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Covadonga is one of the most important sites in Asturias. It is home to an important religious sanctuary and is surrounded by wonderful mountain scenery. It is commonly said to be a gateway to the splendid Picos de Europa mountain range in northern Spain.
Covadonga is home to a religious sanctuary which consists of a basilica, a holy cave, a museum and a Collegiate church. The grand basilica can be seen for miles around as its two spires are distinctive and Covadonga sits half way up a mountain.
In 722 Covadonga was the scene of a historic battle as it was the first place where the Moorish invasion of Spain was resitsted and the Moors turned back. The Moors invaded Spain in 711, killed the Christian Visigoth King of Spain and quickly conquered much of Visigoth Spain. Many of the nobility fled to the mountains of Northern Spain where a man called Pelayo became leader of the resistance to the Moors.
In 722 the Arabs set forth to defeat these rebels who were using the caves of Covadonga as a base. Using the tricky terrain to help them the Christian soldiers defeated the Moors who fled and this 'Battle of Covadonga' is considered to be the beginning of the Spanish reconquista of Spain and defeat of the Muslim conquest.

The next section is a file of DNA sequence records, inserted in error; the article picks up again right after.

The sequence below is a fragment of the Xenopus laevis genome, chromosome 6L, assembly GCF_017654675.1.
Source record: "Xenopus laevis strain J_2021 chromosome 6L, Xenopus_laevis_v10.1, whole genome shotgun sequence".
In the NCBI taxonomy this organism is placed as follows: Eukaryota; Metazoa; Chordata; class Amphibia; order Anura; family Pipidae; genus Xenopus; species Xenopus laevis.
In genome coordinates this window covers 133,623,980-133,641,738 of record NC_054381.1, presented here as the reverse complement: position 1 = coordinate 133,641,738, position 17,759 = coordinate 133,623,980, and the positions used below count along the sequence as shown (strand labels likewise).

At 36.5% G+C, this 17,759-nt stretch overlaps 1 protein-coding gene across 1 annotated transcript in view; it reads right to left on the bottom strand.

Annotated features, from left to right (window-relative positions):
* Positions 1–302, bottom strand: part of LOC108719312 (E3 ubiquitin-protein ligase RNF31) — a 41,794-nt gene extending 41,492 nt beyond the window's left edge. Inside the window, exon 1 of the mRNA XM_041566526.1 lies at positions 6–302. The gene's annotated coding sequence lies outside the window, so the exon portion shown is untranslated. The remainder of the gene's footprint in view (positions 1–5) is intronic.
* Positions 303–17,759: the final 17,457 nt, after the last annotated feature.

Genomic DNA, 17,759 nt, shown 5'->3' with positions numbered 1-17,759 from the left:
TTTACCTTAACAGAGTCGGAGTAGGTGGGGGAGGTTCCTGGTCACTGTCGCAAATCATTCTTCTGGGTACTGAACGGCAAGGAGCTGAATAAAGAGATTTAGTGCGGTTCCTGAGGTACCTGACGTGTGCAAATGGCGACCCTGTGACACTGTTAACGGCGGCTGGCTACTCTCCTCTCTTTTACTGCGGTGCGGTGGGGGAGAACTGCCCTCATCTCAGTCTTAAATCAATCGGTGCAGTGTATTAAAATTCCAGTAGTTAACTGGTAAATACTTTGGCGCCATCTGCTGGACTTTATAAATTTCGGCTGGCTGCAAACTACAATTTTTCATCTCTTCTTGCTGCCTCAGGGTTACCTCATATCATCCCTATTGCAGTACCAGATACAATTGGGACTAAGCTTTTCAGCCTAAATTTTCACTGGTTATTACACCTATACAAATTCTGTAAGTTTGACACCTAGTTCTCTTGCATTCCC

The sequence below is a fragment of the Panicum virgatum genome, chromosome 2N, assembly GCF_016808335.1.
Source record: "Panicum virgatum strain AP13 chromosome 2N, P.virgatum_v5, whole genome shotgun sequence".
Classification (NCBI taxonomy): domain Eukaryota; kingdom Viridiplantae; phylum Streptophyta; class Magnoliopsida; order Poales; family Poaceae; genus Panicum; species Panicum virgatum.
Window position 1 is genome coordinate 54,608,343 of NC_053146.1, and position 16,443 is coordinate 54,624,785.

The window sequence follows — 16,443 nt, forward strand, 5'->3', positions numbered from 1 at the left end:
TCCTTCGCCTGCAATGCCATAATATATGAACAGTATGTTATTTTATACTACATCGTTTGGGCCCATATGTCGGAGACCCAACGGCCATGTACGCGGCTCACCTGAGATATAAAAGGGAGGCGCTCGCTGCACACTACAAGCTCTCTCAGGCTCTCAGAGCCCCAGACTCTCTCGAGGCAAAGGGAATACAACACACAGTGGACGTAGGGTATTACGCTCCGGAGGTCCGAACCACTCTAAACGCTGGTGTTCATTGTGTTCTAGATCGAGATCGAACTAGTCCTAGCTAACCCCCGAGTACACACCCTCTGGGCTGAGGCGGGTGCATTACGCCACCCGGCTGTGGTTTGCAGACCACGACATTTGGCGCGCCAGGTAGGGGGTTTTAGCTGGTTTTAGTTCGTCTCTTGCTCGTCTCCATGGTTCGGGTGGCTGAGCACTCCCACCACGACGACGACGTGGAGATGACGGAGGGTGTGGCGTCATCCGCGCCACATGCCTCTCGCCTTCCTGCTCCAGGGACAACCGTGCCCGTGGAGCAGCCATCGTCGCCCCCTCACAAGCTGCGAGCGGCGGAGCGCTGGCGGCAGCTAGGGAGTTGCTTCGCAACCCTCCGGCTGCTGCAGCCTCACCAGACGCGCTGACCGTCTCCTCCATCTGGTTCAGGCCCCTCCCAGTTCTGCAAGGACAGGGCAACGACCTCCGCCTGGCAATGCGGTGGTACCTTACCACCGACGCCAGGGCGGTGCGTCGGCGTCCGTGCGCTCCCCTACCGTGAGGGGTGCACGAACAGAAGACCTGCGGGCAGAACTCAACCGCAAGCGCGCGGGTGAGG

Tradition has it that during the battle Pelayo retreated to a cave where a hermit had placed a statue of the Virgin Mary. Pelayo prayed to the Virgin Mary for victory and later accredited his success to her. In recognition of this King Alfonso I of Spain commanded that a chapel and monastery be built and dedicated to 'Our Lady of Covadonga'.
A fire destroyed the original shrine and in 1901 the current Basilica was built.
Visitors today can visit the beautiful basilica which is built of a lovely pink stone quarried from the local mountains. Inside the basilica is the current statue of Our Lady of Covadonga dating to the sixteenth century. There is also an impressive altar and various artworks.
Outside of the basilica is a statue of Pelayo standing in front of a cross, sword in hand. Pelayo (or Pelagius) is entombed in the holy cave as is King Alfonso I.
Also part of the Sanctuary is the Collegiate which has a cloister and houses the tombs of two 11th century Abbots.
Places to Visit Nearby
Around Covadonga is some lovely walking scenery and in the mountains above the Sanctuary are two lakes which you can reach by car. Cyclists may recognise the road leading to the lakes as it often features in the big Spanish bike ride, the Vuelta a Espana (the Spanish equivalent of the Tour de France).
The beautiful village of Cangas de Onis is nearby. It has a beautiful Roman bridge set with a backdrop of the Picos de Europa mountains.
If you are looking for beaches the pretty seaside resort of Llanes is nearby.
You can find more local travel ideas in the Asturias and Cantabria guide.